Naturally, it is never another student’s responsibility to foster personal growth. Yet it can be incredibly useful to give the shy kid someone who is a good listener and overcame their own shyness, and then to give that student someone a little more outspoken. For kids who like to play devil’s advocate, it helps to place them with someone who will challenge them and make them think harder. As the teacher, you’re most familiar with dynamics, and you can use them to naturally enhance your students’ comfort and leadership capabilities.

One low-stress way to enhance this structure is to assign rotating roles. For example, if you have groups of four, you can have a leader, an organizer, a scribe, and a speaker. By rotating this every day, the power balance remains equal, and students have an opportunity to try out different roles and different skills.

Increase the Amount of Collaborative Projects

This is often pretty simple, and sometimes, it makes life easier for you as well!

Collaborative projects allow students to work together to reach a solution. Whether this is doing a group quiz, producing a creative project, or researching together, students need to learn how to collaborate. Many schools have shifted in recent years to increasing real-world focused projects and teamwork to mirror the working world. Take advantage of this. However, be sure to carefully structure it so that students feel supported and don’t descend into unnecessary chaos. Again, it helps to carefully create groups based on class dynamics.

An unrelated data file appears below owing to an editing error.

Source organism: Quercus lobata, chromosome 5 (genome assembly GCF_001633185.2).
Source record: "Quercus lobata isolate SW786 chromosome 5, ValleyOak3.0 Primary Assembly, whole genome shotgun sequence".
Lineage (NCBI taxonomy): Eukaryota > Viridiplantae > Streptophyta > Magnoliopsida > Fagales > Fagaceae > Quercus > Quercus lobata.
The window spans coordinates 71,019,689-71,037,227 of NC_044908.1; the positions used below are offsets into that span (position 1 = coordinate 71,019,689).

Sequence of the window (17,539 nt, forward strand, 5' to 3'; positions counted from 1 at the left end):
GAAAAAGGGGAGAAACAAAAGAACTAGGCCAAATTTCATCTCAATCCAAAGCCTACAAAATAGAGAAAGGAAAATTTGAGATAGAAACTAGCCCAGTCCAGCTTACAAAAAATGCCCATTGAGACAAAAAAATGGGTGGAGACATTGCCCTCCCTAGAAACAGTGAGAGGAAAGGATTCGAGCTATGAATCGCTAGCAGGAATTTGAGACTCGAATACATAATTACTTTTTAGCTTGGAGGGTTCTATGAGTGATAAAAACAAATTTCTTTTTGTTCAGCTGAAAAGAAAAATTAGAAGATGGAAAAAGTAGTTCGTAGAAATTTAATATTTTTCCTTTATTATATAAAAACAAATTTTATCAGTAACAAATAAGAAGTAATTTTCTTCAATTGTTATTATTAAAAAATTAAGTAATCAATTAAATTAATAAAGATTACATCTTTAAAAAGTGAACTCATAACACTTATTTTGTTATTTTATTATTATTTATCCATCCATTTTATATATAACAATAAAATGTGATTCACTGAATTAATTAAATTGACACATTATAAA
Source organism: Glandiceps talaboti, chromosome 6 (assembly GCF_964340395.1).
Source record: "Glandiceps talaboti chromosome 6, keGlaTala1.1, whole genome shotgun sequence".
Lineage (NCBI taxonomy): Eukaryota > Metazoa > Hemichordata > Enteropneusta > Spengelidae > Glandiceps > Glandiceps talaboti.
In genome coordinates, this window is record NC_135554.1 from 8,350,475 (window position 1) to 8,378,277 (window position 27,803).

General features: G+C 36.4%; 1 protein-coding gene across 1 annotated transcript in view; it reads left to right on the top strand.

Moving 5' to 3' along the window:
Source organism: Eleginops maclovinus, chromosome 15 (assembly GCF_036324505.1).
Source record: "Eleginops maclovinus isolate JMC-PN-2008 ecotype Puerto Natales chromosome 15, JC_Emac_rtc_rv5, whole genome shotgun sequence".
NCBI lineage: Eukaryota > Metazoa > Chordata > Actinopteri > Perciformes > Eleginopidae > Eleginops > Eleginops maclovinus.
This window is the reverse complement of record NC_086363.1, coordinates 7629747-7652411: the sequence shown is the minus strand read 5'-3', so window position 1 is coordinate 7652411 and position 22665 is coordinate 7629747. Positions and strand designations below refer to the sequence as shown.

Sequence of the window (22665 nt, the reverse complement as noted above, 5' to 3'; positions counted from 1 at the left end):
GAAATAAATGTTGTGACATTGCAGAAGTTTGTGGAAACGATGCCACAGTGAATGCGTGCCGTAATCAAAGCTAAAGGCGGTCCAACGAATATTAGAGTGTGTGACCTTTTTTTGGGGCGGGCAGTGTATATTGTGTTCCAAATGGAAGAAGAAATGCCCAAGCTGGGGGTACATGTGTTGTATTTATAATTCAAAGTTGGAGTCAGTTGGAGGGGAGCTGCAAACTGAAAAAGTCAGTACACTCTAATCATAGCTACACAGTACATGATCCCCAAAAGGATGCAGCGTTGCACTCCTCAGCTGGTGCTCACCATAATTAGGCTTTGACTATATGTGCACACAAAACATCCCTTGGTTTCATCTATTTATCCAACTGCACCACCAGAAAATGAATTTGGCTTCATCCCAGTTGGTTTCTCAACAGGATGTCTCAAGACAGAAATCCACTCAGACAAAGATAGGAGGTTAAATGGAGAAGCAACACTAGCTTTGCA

One thing that I like to do is make anonymous peer grades part of the final project grade. All throughout school, I was the kid who all the work got dumped on. Because of this, I was initially hesitant to assign group projects as a teacher. However, this fantastic trick from college helps to ensure accountability throughout the process, and it also gives you good insight into what goes on when you’re not listening. For best results, I like to have the students give each group member a percentage grade based on their quality of work and give me an explanation. This has greatly increased productivity and collaboration in my classrooms!

Use Project Based Learning

Project Based Learning, or PBL, is another growing trend in education. The aim is to allow students to apply what they’re learning by engaging in meaningful, real-world projects that are put in context. These projects are usually extensive and planned out well in advance.  This website gives more information and examples of what it would look like. One example that we used in my classroom was creating well-researched change proposals to send to different community actors instead of simply writing a dry research paper.

As you can see, PBL is a wonderful opportunity to allow your students to share their voices, work together, and enact change on their own. On our side, it does require a bit more effort and forethought. However, it is so worth it. Students grow tremendously in such a short time, both academically and socially. PBL allows them to really take control of their education and apply it toward something meaningful to them. Although you are monitoring them and assigning directions, they are the primary decision-makers, and they must keep themselves on track. At the end, they usually have to present a result, too, which means that you usually cover all five aspects of the aforementioned CASEL framework.